The 20-year plan includes expanding Lucile Packard Children's Hospital by a third; building a new, 600-bed, earthquake-safe Stanford Hospital; and replacing several medical school and office buildings by 2025.
The expansion would add 1.3 million square feet to the medical center, which will be followed by growth of Stanford Shopping Center.
Though Stanford School of Medicine Dean Philip Pizzo touted the project's potential to "benefit this community for many decades to come," and Mayor Judy Kleinberg said it was "extraordinarily exciting," Vice Mayor Yoriko Kishimoto pulled back on the reins.
She cautioned her colleagues against rushing to approve any plans. On Dec. 18, the council is expected to give city staff the go-ahead to negotiate a development agreement with the university and a year-long environmental impact report (EIR) that would commence in January.
"To me, it's completely the wrong process," she said.
Kishimoto said that, for a city that debates 10,000-square-foot buildings, the 1.3 million-square-foot hospital expansion "is like asking us to swallow a bowling ball."
Councilman John Barton disagreed, saying Stanford's deadlines and the city's desire for a larger shopping center merited moving ahead.
"I'm comfortable with this approach. I think it is an extremely complex process," Barton said.
To bring the 1959 Stanford Hospital up to modern earthquake standards, new buildings will be constructed at 1101 Welch Road, followed by the current hospital facility's demolition on Pasteur Drive. The new main hospital will have private patient rooms for all 600 beds while Packard Children's Hospital, a much newer structure than Stanford Hospital, will add 104 beds to its 257.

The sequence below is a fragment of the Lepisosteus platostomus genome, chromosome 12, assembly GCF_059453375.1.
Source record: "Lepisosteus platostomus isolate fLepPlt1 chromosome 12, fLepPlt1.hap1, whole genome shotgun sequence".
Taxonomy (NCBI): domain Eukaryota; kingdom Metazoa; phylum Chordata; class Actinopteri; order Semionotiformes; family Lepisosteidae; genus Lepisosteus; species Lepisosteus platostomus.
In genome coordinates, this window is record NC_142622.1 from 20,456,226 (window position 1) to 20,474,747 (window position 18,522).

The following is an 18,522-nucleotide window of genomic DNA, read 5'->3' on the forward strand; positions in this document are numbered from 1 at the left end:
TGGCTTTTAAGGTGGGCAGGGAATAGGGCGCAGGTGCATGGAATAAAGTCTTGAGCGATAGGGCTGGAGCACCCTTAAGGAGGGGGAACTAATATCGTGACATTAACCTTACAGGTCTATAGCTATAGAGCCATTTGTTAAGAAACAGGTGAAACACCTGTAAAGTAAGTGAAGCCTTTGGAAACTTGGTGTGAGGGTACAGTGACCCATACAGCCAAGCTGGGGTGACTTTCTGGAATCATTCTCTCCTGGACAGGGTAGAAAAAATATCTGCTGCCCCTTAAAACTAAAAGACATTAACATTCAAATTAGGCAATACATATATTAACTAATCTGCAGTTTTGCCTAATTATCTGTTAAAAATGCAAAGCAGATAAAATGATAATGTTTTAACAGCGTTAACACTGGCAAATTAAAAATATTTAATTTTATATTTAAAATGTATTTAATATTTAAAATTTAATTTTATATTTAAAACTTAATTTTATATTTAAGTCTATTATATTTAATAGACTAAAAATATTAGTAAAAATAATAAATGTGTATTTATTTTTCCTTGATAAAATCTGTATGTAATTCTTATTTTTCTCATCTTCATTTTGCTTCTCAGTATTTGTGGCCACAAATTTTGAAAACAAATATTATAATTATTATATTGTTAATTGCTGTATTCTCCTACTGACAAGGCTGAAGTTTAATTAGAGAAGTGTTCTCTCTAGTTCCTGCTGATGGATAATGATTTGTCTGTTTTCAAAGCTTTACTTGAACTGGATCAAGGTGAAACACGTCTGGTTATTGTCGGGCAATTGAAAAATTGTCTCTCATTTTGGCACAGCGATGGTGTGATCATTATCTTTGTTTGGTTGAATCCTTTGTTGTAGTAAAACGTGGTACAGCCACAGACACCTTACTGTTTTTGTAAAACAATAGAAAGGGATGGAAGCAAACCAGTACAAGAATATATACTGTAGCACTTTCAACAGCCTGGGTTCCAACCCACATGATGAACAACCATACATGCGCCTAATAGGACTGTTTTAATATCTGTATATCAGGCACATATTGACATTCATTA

Stanford also wants the city to grant special zoning allowances so that both hospitals can exceed Palo Alto's 50-foot height limit. The new, seven-story Stanford Hospital would be 115 feet tall -- still less than half as tall as Hoover Tower -- while Packard would grow to 85 feet.
Stanford hopes to break ground in 2009, with expected completion of Packard Hospital in 2013 and Stanford Hospital in 2015, according to Mark Tortorich, vice president of facilities for Stanford Medical Center.
Finishing the entire project will require construction through 2025.
Citing the new Stanford stadium as proof that the university manages difficult construction projects well, Councilman Jack Morton was more eager to move forward with the medical center. "I want to begin as soon as possible," he said.
However, members of the council expressed concern over potential impacts on traffic, housing and city resources from the major expansion.
Kishimoto warned about increased traffic, saying Stanford was not exempt from its responsibility to the environment.
"We committed to no net increase to greenhouse-gas emissions. It's a new world that we live in," she said.
Councilman Peter Drekmeier suggested ideas for how Stanford could mitigate the expansion's negative effects, such as adding housing on Welch Road for hospital employees, waiving rent Palo Alto pays for use of the downtown Caltrain station and contributing funds for below-market-rate apartments.
"This is a big project, almost the equivalent of adding a new shopping center," Drekmeier said. "I would like to work closely with Stanford to make sure this works," he said.
He also hoped that in exchange for the development, Stanford would agree to permanently protect its land in the foothills.
Though he recognized the enormous project would affect Palo Alto, Councilman Bern Beecham said it would ultimately garner community support.
"It's a resource that does impact us, but by God, how could we turn our backs on it?" he said.
Before discussing development agreements for both Stanford Medical Center and the shopping center on Dec. 18, the council will hold a study session on the mall expansion on Dec. 11.